UN Indigenous peoples rapporteur expected to release report on Canada next week: source

James Anaya, the UN special rapporteur on the rights of Indigenous peoples, is expected to release his report on Canada early next week, APTN National News has learned.

(James Anaya, the UN special rapporteur on the rights of Indigenous peoples. APTN/file)

By Jorge Barrera
APTN National News
James Anaya, the UN special rapporteur on the rights of Indigenous peoples, is expected to release his report on Canada early next week, APTN National News has learned.

Anaya’s report, which will be partially based on his visit to the country last autumn, could be released as early as Monday, according to a source with knowledge of the file.

Anaya could not be reached for comment.

The report will land at a sensitive time in the relationship between Ottawa and First Nations which has been strained of late as result of the Harper government’s introduction of a bill to govern on-reserve education. The debate over the bill has already claimed former Assembly of First Nations National Chief Shawn Atleo who said he resigned because he didn’t want to become a lightning rod on the issue.

During an October press conference just before he wrapped up his visit, Anaya called on Ottawa to recalibrate its plans to introduce a First Nation education bill.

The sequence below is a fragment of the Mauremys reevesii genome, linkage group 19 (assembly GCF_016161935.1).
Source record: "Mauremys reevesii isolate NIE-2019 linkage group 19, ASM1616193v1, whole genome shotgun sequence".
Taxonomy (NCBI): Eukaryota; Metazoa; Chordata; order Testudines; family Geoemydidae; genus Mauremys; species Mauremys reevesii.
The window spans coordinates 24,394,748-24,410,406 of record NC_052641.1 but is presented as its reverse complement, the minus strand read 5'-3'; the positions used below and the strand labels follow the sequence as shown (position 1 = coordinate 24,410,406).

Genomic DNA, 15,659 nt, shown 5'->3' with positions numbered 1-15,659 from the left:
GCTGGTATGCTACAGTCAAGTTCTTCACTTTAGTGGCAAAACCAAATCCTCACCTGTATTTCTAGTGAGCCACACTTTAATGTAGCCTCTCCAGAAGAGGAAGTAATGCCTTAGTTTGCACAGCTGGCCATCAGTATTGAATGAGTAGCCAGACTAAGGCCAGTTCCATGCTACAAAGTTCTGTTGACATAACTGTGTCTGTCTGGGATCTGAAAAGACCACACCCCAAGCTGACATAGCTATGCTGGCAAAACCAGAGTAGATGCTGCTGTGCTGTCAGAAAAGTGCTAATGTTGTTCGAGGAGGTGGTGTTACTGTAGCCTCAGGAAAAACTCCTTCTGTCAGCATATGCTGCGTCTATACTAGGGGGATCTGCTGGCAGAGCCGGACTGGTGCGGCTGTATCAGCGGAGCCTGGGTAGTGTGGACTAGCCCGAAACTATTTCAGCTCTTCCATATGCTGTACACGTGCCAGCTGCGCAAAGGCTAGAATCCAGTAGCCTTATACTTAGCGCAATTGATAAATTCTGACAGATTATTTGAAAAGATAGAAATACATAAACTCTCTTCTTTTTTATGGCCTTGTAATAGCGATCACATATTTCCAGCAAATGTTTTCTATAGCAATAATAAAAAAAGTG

“I have heard remarkably consistent and profound distrust toward the First Nations Education Act being developed by the federal government, and in particular deep concerns that the process for developing the Act has not appropriately included nor responded to Aboriginal views,” said Anaya, at the time. “I urge the government not to rush forward with this legislation, but to re-initiate discussions with Aboriginal leaders.”

The Harper government didn’t push through with the First Nations Education Act. It replaced it with the First Nation Control of First Nation Education Act which was announced in a press conference with Prime Minister Stephen Harper and Atleo on the Blood Tribe reserve in February.

Anaya also called for increased funding to put on-reserve education systems on par with province-run systems.

During the October press conference, Anaya said the Harper government should extend the mandate of the Truth and Reconciliation Commission for as long as necessary. He also backed calls for a national inquiry into the high number of missing and murdered Indigenous women.

“A comprehensive and nation-wide inquiry into the issue could help ensure a coordinated response and the opportunity for the loved ones of victims to be heard,” said Anaya, at the time. “And (it) would demonstrate responsiveness to the concerns raised by the families and communities affected by this epidemic.”

The RCMP recently revealed that nearly 1,200 Indigenous women had been murdered or gone missing since 1980.

Anaya visited First Nation communities in Quebec, Ontario, Manitoba, Saskatchewan, Alberta and British Columbia. He also met with federal officials, including Aboriginal Affairs Minister Bernard Valcourt, and the RCMP.

Anaya initially requested permission to visit Canada in February 2012 and wrote Ottawa three times asking for official permission to visit. He finally received permission this past summer.

 

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